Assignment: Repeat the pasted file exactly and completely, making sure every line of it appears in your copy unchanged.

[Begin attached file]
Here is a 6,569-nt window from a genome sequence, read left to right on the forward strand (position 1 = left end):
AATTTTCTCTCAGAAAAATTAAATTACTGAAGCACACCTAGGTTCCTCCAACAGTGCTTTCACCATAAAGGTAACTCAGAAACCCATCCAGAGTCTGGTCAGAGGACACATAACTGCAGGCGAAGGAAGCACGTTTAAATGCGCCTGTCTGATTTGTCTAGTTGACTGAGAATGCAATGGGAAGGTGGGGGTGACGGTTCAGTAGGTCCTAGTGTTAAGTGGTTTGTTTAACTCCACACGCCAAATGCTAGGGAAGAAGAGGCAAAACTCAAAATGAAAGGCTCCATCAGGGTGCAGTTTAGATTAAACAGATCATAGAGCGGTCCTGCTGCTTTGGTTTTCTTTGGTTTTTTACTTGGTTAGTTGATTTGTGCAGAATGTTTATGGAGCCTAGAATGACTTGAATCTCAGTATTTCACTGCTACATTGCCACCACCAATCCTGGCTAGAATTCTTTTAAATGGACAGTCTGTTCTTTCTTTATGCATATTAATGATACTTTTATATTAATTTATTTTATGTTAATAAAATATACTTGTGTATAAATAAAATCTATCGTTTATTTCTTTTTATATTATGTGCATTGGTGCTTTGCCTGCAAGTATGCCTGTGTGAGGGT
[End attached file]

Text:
Here is a 6,569-nt window from a genome sequence, read left to right on the forward strand (position 1 = left end):
AATTTTCTCTCAGAAAAATTAAATTACTGAAGCACACCTAGGTTCCTCCAACAGTGCTTTCACCATAAAGGTAACTCAGAAACCCATCCAGAGTCTGGTCAGAGGACACATAACTGCAGGCGAAGGAAGCACGTTTAAATGCGCCTGTCTGATTTGTCTAGTTGACTGAGAATGCAATGGGAAGGTGGGGGTGACGGTTCAGTAGGTCCTAGTGTTAAGTGGTTTGTTTAACTCCACACGCCAAATGCTAGGGAAGAAGAGGCAAAACTCAAAATGAAAGGCTCCATCAGGGTGCAGTTTAGATTAAACAGATCATAGAGCGGTCCTGCTGCTTTGGTTTTCTTTGGTTTTTTACTTGGTTAGTTGATTTGTGCAGAATGTTTATGGAGCCTAGAATGACTTGAATCTCAGTATTTCACTGCTACATTGCCACCACCAATCCTGGCTAGAATTCTTTTAAATGGACAGTCTGTTCTTTCTTTATGCATATTAATGATACTTTTATATTAATTTATTTTATGTTAATAAAATATACTTGTGTATAAATAAAATCTATCGTTTATTTCTTTTTATATTATGTGCATTGGTGCTTTGCCTGCAAGTATGCCTGTGTGAGGGT